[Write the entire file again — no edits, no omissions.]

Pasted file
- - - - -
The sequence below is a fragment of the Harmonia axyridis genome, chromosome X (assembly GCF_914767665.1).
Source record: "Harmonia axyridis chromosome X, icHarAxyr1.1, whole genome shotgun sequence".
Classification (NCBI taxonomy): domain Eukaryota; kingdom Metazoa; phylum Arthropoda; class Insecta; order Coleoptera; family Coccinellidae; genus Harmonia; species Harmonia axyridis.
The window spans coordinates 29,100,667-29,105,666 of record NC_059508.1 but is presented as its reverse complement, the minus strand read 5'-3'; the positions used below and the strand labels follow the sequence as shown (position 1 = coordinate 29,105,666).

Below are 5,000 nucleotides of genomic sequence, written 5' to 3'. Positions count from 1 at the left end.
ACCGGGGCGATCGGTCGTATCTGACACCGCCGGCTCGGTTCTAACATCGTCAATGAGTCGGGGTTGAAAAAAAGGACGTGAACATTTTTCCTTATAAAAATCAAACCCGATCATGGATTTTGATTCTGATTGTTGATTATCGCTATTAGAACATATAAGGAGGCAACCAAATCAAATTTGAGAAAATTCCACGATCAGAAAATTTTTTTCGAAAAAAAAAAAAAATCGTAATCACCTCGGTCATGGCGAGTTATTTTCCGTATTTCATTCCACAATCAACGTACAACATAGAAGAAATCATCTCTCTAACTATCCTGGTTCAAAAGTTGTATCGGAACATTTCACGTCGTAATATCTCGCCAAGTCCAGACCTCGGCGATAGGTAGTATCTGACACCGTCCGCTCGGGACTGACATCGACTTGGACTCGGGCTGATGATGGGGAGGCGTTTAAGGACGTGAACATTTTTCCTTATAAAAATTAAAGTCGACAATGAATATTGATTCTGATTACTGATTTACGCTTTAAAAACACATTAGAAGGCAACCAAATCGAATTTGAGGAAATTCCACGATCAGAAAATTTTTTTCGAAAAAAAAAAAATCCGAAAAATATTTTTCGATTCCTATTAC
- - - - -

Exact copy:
The sequence below is a fragment of the Harmonia axyridis genome, chromosome X (assembly GCF_914767665.1).
Source record: "Harmonia axyridis chromosome X, icHarAxyr1.1, whole genome shotgun sequence".
Classification (NCBI taxonomy): domain Eukaryota; kingdom Metazoa; phylum Arthropoda; class Insecta; order Coleoptera; family Coccinellidae; genus Harmonia; species Harmonia axyridis.
The window spans coordinates 29,100,667-29,105,666 of record NC_059508.1 but is presented as its reverse complement, the minus strand read 5'-3'; the positions used below and the strand labels follow the sequence as shown (position 1 = coordinate 29,105,666).

Below are 5,000 nucleotides of genomic sequence, written 5' to 3'. Positions count from 1 at the left end.
ACCGGGGCGATCGGTCGTATCTGACACCGCCGGCTCGGTTCTAACATCGTCAATGAGTCGGGGTTGAAAAAAAGGACGTGAACATTTTTCCTTATAAAAATCAAACCCGATCATGGATTTTGATTCTGATTGTTGATTATCGCTATTAGAACATATAAGGAGGCAACCAAATCAAATTTGAGAAAATTCCACGATCAGAAAATTTTTTTCGAAAAAAAAAAAAAATCGTAATCACCTCGGTCATGGCGAGTTATTTTCCGTATTTCATTCCACAATCAACGTACAACATAGAAGAAATCATCTCTCTAACTATCCTGGTTCAAAAGTTGTATCGGAACATTTCACGTCGTAATATCTCGCCAAGTCCAGACCTCGGCGATAGGTAGTATCTGACACCGTCCGCTCGGGACTGACATCGACTTGGACTCGGGCTGATGATGGGGAGGCGTTTAAGGACGTGAACATTTTTCCTTATAAAAATTAAAGTCGACAATGAATATTGATTCTGATTACTGATTTACGCTTTAAAAACACATTAGAAGGCAACCAAATCGAATTTGAGGAAATTCCACGATCAGAAAATTTTTTTCGAAAAAAAAAAAATCCGAAAAATATTTTTCGATTCCTATTAC